Visual object recognition and attention in Parkinson's disease patients with visual hallucinations

Authors

  • Anne Marthe Meppelink,

    Corresponding author
    1. Department of Neurology, University Medical Center Groningen, Groningen, The Netherlands
    2. School of Behavioral and Cognitive Neurosciences, University of Groningen, Groningen, The Netherlands
    • Department of Neurology, University Medical Center Groningen, Hanzeplein 1, 9700 RB Groningen, The Netherlands
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  • Janneke Koerts,

    1. Department of Neurology, University Medical Center Groningen, Groningen, The Netherlands
    2. School of Behavioral and Cognitive Neurosciences, University of Groningen, Groningen, The Netherlands
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  • Maarten Borg,

    1. Department of Neurology, University Medical Center Groningen, Groningen, The Netherlands
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  • Klaus Leonard Leenders,

    1. Department of Neurology, University Medical Center Groningen, Groningen, The Netherlands
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  • Teus van Laar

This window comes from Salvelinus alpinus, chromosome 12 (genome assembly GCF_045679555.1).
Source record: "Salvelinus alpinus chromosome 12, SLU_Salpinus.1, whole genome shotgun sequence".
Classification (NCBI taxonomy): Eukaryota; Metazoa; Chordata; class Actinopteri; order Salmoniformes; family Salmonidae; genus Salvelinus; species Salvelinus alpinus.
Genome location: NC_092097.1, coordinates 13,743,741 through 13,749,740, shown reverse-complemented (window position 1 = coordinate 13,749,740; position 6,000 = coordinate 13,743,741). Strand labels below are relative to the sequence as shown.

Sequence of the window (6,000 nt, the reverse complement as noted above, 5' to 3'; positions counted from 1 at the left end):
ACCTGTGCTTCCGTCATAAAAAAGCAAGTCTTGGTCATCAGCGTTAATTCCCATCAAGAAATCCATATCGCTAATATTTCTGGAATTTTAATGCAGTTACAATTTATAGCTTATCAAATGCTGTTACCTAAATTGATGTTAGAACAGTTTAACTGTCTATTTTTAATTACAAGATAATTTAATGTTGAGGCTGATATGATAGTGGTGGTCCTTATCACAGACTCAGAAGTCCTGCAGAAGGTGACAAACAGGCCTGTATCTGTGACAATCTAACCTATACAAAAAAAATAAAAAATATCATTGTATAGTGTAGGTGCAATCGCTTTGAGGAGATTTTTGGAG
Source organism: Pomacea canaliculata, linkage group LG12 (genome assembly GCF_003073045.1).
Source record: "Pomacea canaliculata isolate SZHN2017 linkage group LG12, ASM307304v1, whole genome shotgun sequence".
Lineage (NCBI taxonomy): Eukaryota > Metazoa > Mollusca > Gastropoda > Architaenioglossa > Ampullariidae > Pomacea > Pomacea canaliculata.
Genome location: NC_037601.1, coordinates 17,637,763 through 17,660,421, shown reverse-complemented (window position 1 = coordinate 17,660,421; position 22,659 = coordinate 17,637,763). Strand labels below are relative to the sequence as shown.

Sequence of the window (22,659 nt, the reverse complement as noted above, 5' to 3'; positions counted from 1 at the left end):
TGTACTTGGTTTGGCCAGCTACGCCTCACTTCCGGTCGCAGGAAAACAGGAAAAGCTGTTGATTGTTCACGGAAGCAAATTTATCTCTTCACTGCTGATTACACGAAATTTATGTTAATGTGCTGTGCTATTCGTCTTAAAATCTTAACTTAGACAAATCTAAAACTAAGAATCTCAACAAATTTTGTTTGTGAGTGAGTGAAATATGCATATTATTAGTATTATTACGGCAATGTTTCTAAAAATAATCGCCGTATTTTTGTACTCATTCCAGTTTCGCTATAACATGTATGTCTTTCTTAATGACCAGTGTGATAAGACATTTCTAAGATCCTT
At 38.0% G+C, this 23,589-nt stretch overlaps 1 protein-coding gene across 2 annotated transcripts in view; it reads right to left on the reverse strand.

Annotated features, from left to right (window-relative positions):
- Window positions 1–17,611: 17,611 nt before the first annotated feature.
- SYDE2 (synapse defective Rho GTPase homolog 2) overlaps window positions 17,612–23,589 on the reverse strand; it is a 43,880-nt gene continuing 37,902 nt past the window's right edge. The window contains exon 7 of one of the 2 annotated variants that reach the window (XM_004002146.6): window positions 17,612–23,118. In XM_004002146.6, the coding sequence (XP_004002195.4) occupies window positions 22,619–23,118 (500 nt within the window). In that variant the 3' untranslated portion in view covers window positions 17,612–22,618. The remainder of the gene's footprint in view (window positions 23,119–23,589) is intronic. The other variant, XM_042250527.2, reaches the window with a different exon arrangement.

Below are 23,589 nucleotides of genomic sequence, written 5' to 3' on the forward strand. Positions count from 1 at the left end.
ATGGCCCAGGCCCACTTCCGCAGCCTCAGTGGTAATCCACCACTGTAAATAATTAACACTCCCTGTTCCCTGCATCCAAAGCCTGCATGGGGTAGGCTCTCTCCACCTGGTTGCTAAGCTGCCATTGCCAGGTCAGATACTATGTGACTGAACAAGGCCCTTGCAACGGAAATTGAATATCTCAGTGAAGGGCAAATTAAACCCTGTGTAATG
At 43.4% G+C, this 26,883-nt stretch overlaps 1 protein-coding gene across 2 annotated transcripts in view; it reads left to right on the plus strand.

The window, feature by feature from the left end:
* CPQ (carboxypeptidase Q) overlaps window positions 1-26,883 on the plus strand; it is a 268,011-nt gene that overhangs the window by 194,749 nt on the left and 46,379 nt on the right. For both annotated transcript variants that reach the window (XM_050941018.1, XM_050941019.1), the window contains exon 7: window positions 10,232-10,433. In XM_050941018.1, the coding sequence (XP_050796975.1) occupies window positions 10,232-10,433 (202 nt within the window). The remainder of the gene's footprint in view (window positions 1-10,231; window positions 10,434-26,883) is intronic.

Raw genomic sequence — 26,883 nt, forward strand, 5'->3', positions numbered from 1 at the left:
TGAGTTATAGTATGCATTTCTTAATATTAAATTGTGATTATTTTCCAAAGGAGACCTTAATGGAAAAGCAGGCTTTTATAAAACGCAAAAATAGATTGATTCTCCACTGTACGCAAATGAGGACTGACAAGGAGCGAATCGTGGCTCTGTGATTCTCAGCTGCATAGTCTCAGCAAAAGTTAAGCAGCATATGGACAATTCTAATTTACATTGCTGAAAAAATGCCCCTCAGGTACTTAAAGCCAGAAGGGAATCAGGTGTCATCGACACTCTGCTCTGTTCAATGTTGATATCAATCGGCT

1. Department of Neurology, University Medical Center Groningen, Groningen, The Netherlands
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  • Potential conflict of interest: None reported.

Abstract

Visual hallucinations (VH) are common in Parkinson's disease (PD) and are hypothesized to be due to impaired visual perception and attention deficits. We investigated whether PD patients with VH showed attention deficits, a more specific impairment of higher order visual perception, or both. Forty-two volunteers participated in this study, including 14 PD patients with VH, 14 PD patients without VH and 14 healthy controls (HC), matched for age, gender, education level and for level of executive function. We created movies with images of animals, people, and objects dynamically appearing out of random noise. Time until recognition of the image was recorded. Sustained attention was tested using the Test of Attentional Performance. PD patients with VH recognized all images but were significantly slower in image recognition than both PD patients without VH and HC. PD patients with VH showed decreased sustained attention compared to PD patients without VH who again performed worse than HC. In conclusion, the recognition of objects is intact in PD patients with VH; however, these patients where significantly slower in image recognition than patients without VH and HC, which was not explained by executive dysfunction. Both image recognition speed and sustained attention decline in PD, in a more progressive way if VH start to occur. © 2008 Movement Disorder Society

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